Then I suppose that client–and then the other few initial clients once you win them, they become example clients on the site. You start building content, active designers, testimonials, etc. And that’s helpful for winning new clients and giving them confidence that you’re a real marketplace and a real business and that the service works.

Andrew: All right. I want to talk about how you grew, but first I’ve got to talk about my second sponsor. It’s Acuity Scheduling. So, Alec, I interviewed this one entrepreneur and before I interviewed him, I signed up to use his software, which I do on a regular basis. I wanted to see how the software worked.

What I learned afterwards was how the marketing at the company worked. This was a pretty expensive software. I’m not going to say what it is because they didn’t pay me to do the sponsorship message, but Acuity Scheduling did. So, I’m going to talk about Acuity Scheduling. I’ll mention their name.

This guy who I interviewed, I signed up for his software. I got to play around with the software. It was pretty expensive, so I didn’t sign up. Then a few days later I got an email from someone saying, “Do you want to get on a call to talk about how this software can help grow your business?” I thought, “This is really interesting. This is something I wish I’d known before the interview.”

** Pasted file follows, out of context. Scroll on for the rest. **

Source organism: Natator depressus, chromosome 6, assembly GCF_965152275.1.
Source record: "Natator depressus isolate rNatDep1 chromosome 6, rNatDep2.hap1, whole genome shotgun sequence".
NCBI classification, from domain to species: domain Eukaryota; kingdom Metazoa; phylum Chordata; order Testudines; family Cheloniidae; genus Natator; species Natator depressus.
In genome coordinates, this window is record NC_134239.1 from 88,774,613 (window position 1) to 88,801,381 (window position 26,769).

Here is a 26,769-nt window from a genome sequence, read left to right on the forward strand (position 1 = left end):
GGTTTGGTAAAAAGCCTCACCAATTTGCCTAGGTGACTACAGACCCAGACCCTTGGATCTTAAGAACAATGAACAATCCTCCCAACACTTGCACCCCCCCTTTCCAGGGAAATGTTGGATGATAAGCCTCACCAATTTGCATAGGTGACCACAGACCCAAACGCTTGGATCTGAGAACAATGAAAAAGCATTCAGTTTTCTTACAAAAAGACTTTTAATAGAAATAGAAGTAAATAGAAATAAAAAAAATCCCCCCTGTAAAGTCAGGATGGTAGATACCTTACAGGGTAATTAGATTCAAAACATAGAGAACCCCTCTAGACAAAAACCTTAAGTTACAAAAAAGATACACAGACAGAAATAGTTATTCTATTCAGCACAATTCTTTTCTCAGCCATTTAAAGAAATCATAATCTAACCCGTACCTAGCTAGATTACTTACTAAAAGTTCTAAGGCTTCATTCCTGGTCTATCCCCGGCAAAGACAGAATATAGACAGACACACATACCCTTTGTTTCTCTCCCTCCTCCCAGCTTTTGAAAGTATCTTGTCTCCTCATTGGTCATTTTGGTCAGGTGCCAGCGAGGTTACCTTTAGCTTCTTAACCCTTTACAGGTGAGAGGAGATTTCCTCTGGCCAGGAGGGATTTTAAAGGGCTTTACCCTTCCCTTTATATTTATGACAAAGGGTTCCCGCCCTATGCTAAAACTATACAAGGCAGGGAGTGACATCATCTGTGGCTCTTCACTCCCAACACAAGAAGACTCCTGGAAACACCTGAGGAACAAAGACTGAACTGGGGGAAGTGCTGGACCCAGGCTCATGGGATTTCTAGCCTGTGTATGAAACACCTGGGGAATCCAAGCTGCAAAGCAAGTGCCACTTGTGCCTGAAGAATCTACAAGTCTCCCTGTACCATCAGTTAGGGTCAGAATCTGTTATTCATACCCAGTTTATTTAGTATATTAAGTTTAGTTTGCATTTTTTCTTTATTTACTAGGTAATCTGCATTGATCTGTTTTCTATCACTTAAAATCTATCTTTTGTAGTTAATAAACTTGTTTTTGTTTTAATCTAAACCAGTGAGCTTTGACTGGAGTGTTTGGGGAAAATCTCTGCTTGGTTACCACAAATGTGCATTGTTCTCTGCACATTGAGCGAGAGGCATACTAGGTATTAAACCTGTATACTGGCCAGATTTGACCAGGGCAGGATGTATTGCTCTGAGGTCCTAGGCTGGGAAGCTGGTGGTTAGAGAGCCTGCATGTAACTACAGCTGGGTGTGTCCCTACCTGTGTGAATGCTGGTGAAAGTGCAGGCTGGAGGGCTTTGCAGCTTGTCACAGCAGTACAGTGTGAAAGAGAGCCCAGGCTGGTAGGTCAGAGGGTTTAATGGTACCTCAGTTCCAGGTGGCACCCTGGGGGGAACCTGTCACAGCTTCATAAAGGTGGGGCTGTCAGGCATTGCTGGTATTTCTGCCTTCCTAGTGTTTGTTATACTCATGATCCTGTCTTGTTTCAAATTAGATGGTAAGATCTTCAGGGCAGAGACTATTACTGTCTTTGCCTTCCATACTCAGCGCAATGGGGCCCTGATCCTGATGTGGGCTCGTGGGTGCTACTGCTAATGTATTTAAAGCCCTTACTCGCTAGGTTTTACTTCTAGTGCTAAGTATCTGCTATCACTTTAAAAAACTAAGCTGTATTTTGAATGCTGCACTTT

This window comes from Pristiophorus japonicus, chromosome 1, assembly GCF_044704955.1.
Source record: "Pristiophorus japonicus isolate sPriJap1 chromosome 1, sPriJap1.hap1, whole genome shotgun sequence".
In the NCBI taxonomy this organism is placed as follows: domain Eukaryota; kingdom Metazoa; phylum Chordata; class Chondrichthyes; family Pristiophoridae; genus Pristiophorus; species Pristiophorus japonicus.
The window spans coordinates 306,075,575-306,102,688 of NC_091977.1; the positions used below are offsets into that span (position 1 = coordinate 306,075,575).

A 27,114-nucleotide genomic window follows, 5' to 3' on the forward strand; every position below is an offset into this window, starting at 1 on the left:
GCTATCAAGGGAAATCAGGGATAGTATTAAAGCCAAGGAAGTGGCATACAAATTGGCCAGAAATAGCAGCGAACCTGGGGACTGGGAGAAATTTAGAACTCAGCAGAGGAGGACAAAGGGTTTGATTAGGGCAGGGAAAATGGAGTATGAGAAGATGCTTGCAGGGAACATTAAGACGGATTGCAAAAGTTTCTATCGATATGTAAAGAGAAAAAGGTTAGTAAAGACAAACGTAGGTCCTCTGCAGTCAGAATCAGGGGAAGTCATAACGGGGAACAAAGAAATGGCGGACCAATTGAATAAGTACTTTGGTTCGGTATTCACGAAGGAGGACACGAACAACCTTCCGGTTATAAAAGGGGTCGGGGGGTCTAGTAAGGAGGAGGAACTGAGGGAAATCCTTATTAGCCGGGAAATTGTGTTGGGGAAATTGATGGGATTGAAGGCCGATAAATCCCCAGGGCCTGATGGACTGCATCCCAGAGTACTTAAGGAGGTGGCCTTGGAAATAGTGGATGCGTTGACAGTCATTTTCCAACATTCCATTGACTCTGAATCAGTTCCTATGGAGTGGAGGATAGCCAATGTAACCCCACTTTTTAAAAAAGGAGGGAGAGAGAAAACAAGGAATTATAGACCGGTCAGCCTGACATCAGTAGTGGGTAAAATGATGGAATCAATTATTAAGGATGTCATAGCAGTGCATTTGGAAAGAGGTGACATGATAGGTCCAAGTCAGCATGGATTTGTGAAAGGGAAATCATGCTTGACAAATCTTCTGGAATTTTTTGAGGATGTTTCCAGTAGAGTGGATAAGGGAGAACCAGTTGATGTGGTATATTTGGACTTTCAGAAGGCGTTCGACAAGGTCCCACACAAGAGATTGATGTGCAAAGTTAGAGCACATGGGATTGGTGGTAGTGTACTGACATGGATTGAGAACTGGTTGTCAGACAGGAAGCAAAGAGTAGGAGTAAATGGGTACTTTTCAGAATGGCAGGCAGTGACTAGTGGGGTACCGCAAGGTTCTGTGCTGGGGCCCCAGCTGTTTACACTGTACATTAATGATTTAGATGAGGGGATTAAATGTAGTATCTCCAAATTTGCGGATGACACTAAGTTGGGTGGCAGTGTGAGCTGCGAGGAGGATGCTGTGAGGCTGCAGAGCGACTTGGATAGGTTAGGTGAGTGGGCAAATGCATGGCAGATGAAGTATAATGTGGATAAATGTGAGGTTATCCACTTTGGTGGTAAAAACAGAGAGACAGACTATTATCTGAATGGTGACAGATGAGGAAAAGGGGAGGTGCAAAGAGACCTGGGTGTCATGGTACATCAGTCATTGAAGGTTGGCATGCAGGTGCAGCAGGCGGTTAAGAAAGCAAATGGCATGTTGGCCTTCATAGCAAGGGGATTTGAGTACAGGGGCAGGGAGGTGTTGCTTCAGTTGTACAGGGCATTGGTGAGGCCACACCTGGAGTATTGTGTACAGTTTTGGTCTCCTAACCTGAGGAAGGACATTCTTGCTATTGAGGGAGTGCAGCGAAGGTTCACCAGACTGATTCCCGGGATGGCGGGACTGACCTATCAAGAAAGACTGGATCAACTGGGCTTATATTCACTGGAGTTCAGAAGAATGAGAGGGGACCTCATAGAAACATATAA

They didn’t just count on their software convincing me because their software is pretty high end and it takes a little while to fully use it. They said, “Let’s get on a call with a real human being who can show you the software and answer your questions and understand your problems with it and then you’re more likely to sign up. That’s when I got it. That’s why that business was doing so well or one of the reasons. They had people who were talking to their potential customers explaining the software, making it easy of them to get started, maybe even adding their data into the software.